“MacArthur’s Park is melting in the dark, all the sweet, green icing flowing down,” Lee sang, plucking his bass guitar knowingly, punctuating the affair. “Someone left the cake out in the rain. I don’t think that I can take it ’cause it took so long to bake it, and I’ll never have that recipe again, oh no.” The “no” is extended, as it should be, breathing heavily, assuredly, and finally trailing off in a quick, knowing whisk.

The instrumental section, in which the strings and horns and traditional rock instrumentation become one in a musical wind tunnel, energizes the players as they carry forward the melody, the weight of each note, the ample joy that flows through Webb’s masterful melody. Felicia Collins, wailing with a rocking guitar solo, was more than outstanding. Our collective spines start tingling at first light with just a touch of flavor and then, suddenly in gear, it all roars to a crescendo as Lee begins to sing the last verse, now having climbed up the back of a colorful cake, a purely ingenious touch that mirrors the somewhat psychedelic, hippie vibe of the song. The string players join some of the others in a long, protracted smile, which only serves to heighten the love in the room, the magic of song as it swirls around you and takes you to a higher place.

And then, the song completed in what Letterman announces was a pocket of time lasting five minutes and forty-five seconds, the host makes his way over to the stage, overtaken by musicians overtaken themselves with joy, shakes Shaffer and Webb’s hands, and the hand of a string player who rises from her seat, perhaps somewhat fearful that her legs will give way because that’s what happens when the music is in you and doesn’t let go. Letterman suggests, overjoyed, that the band play the song again, and for just a split-second or so, the suggestion seems like a good one, but the show is over and it’s time to go.

Moments like this happen rarely and usually without fanfare. News of this moment, once it hit the Internet, spread like wildfire, which is all at once triumphant and a bit odd, because so many people seem to think so little of “MacArthur Park.” Because it’s a bit weird, perhaps? Because the record is over seven minutes long? Who knows? The record is a classic slice of 1960’s songwriting and record making prowess, and this performance is perfection because it pushes all of the right buttons and–you can see it on everyone’s faces–it is the moment, a great moment, elevated by the strong consideration of all 30 of the players on the stage. And to have Webb there, moving from one keyboard to another in a flawless switcheroo as Shaffer deposits himself at the front of the collective, just makes it even  a better experience.

This performance is like Harry Houdini somehow slipping out of a tightly-closed straitjacket in full view of an audience. How did they do that, exactly? How did 30 people combine to deliver such a piece of musical magic? It’s one of those things that defies an answer. We would guess that when 30 or 50 or 500 people are in the right space, and happily sharing that space, magical things can and do happen. And, as if, this night it did. What a scene!

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This’ll be the Day! Buddy Holly’s in the Spotlight on Tonight’s Edition of Every Little Thing!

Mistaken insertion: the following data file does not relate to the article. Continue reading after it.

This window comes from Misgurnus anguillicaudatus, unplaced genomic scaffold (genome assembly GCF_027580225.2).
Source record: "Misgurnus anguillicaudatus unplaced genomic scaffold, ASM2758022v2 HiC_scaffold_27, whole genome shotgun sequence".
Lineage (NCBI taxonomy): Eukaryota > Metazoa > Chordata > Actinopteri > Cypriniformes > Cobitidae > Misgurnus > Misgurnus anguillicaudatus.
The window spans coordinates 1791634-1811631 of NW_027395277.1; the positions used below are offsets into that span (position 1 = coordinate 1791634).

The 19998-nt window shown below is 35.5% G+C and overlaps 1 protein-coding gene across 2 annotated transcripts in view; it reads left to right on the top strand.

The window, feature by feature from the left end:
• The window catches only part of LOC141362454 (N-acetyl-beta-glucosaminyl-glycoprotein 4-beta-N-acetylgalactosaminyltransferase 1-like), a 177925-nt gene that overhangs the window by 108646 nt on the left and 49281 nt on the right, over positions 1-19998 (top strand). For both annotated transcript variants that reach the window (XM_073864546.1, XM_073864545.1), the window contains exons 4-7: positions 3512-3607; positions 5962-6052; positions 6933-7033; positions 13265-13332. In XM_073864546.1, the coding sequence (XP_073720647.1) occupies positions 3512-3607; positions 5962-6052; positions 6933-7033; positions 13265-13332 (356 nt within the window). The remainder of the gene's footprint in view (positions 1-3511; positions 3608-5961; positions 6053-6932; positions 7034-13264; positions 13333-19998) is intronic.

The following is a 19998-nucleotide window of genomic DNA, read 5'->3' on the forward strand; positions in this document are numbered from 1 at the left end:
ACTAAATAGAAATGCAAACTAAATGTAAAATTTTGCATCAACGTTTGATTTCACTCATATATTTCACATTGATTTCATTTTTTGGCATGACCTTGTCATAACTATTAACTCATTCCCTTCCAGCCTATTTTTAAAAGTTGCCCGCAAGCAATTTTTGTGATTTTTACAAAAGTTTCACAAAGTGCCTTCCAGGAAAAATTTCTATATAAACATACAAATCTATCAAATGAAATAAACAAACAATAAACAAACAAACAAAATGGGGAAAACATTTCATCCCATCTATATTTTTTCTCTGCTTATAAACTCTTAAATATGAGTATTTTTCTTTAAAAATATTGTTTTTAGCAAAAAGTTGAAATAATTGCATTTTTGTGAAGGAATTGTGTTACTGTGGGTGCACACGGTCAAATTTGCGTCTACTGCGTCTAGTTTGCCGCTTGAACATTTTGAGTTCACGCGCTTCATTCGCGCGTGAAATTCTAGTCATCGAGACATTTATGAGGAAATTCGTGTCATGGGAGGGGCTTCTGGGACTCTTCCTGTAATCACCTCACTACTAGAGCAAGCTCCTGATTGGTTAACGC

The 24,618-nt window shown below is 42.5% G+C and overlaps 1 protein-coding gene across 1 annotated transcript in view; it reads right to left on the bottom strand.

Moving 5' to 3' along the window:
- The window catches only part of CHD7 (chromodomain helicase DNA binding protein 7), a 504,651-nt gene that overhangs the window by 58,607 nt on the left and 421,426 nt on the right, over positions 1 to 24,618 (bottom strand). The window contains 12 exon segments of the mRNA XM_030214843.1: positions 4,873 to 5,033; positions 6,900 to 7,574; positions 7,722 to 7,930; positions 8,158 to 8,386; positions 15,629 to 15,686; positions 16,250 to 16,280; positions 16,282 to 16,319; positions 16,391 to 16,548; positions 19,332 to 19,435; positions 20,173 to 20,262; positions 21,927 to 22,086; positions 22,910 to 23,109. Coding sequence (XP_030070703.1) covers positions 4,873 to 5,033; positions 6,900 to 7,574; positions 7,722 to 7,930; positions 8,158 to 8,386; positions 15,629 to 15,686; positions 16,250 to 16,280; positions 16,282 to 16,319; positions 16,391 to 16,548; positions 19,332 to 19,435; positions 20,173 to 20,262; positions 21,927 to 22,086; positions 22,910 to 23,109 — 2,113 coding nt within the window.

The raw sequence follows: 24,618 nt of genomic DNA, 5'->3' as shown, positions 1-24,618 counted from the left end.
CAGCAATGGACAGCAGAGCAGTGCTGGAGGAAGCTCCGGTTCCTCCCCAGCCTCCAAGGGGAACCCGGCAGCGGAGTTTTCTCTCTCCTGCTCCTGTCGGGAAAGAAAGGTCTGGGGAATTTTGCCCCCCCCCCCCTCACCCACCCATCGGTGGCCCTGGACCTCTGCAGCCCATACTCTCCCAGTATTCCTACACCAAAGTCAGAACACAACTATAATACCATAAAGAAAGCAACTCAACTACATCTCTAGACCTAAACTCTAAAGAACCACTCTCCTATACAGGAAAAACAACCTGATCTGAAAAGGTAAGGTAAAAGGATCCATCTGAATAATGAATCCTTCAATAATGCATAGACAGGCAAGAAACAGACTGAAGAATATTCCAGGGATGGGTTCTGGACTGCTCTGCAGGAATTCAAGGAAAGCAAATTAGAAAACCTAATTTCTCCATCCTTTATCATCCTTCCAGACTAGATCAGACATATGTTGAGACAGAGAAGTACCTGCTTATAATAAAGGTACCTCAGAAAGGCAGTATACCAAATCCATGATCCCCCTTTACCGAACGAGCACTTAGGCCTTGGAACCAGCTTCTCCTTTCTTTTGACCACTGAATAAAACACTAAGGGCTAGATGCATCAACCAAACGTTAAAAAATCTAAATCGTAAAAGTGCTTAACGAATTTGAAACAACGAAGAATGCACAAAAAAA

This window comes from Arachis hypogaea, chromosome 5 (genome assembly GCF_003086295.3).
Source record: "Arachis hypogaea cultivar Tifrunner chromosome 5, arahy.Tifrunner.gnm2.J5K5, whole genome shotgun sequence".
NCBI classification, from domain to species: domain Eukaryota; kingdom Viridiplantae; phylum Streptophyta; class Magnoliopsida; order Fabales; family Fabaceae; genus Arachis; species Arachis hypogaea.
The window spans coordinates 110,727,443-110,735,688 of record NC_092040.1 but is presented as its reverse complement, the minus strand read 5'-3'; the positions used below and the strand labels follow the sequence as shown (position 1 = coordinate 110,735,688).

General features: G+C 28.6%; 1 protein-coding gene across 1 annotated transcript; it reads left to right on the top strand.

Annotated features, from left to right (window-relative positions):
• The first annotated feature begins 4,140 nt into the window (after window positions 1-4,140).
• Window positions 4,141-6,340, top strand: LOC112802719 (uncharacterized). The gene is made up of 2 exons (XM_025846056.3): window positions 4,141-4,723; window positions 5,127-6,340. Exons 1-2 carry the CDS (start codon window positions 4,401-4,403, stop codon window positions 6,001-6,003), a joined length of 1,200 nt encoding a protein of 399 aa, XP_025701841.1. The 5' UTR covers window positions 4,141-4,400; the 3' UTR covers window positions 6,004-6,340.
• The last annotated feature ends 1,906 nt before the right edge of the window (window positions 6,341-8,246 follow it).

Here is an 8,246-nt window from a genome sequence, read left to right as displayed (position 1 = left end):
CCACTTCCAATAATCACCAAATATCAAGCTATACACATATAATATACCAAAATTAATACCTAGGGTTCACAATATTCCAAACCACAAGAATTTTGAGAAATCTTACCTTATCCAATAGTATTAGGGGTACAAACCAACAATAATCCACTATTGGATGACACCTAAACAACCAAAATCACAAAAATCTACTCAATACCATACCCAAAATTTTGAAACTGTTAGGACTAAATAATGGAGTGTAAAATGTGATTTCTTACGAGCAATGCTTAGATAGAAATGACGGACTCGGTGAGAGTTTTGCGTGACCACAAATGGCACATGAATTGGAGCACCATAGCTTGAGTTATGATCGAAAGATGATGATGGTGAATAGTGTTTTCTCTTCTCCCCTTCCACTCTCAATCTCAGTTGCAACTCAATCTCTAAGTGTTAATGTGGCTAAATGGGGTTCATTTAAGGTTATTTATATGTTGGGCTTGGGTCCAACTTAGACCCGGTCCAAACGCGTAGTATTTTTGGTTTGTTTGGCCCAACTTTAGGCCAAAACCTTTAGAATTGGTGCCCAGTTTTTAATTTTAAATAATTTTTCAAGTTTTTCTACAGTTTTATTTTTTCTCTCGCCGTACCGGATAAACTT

Ken Michaels' Every Little Thing...For the Beatles Fan Who Craves All Things Fab! Airs Every Monday at 9 pm ET on Pure Pop Radio!

Ken Michaels’ Every Little Thing…For the Beatles Fan Who Craves All Things Fab! Airs Every Monday at 9 pm ET on Pure Pop Radio!

We here at Pure Pop Radio love it when 9 pm ET on Monday night rolls around, because it means that it’s time for another installment of Ken Michaels’ Every Little Thing, every Beatlemaniac’s favorite meeting place!

On tonight’s show, number 25, Ken kicks off the Fab fun with a set chock full of tracks from Paul, John, George and…David Cloyd? That’s right–David rolls in with a cover of Macca’s “Dear Boy.” Then, it’s time for something completely different, as Ken plays a track from Paul’s Ocean’s Kingdom.

This week’s theme set rolls out the welcome mat for a tribute to Buddy Holly, featuring solo Beatles and group Beatles Holly covers and a special appearance from the Crickets–a wonderful song called “T-Shirt.” Nice!

All of this, and Ken’s weekly Beatles trivia question at the end of the show. Sounds like appointment radio for all Beatles fans! Tune in, turn it on and enjoy!

 

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Reviews from the Pages of buhdge: The Association’s Waterbeds in Trinidad (1972)

The Association's Waterbeds in Trinidad

(Originally published on the buhdge website in 2006)

Unfairly categorized as a singles band, the Association did not, as some would have you believe, make bad albums. They also did not become a less-interesting aggregation in the band’s later recording years, as this lone Columbia album proves.

Released a year after the group’s final Warner Brothers release, the eclectic Stop Your Motor, Waterbeds in Trinidad is a solid mix of originals and covers that is as good as any of their eight studio releases (a ninth, double-live set recorded at the University of Utah, was released in 1970). From Terry Kirkman’s sweet midtempo confessional “After the Fall” and the Larry Ramos co-penned paean to a lost love, “Indian Wells Woman,” to a muscular, jazzy cover of Carole King and Gerry Goffin’s “Snow Queen,” Waterbeds soars. But the album’s fate was foretold: it became the group’s last release until an embarrassing 1995 collection featuring only two original members, Russ Giguere and Ramos, that managed to single-handedly crush memories of the original group–at least for those unlucky listeners who heard it.

Waterbeds in Trinidad was, like most of the Association’s later albums, out of step with the then-current musical times. The group dared to be true to themselves, never succumbing to market pressure and preferring to follow their own muse. They even turned down the chance to record Jimmy Webb’s “MacArthur Park.”

The Association’s stance never varied: Their original songs, and the songs they chose to cover, were fully-realized vocal harmony showcases that emphasized melody above all else. Although the variously six-and-seven man band got a bit heavy on occasion (“heavy” being a relative term), they pretty much stuck to soft pop, providing the template for other groups that followed them into the seventies. Certainly, the Carpenters, whose first album was released in 1969, wouldn’t have been the Carpenters if the Association hadn’t set the earlier standard.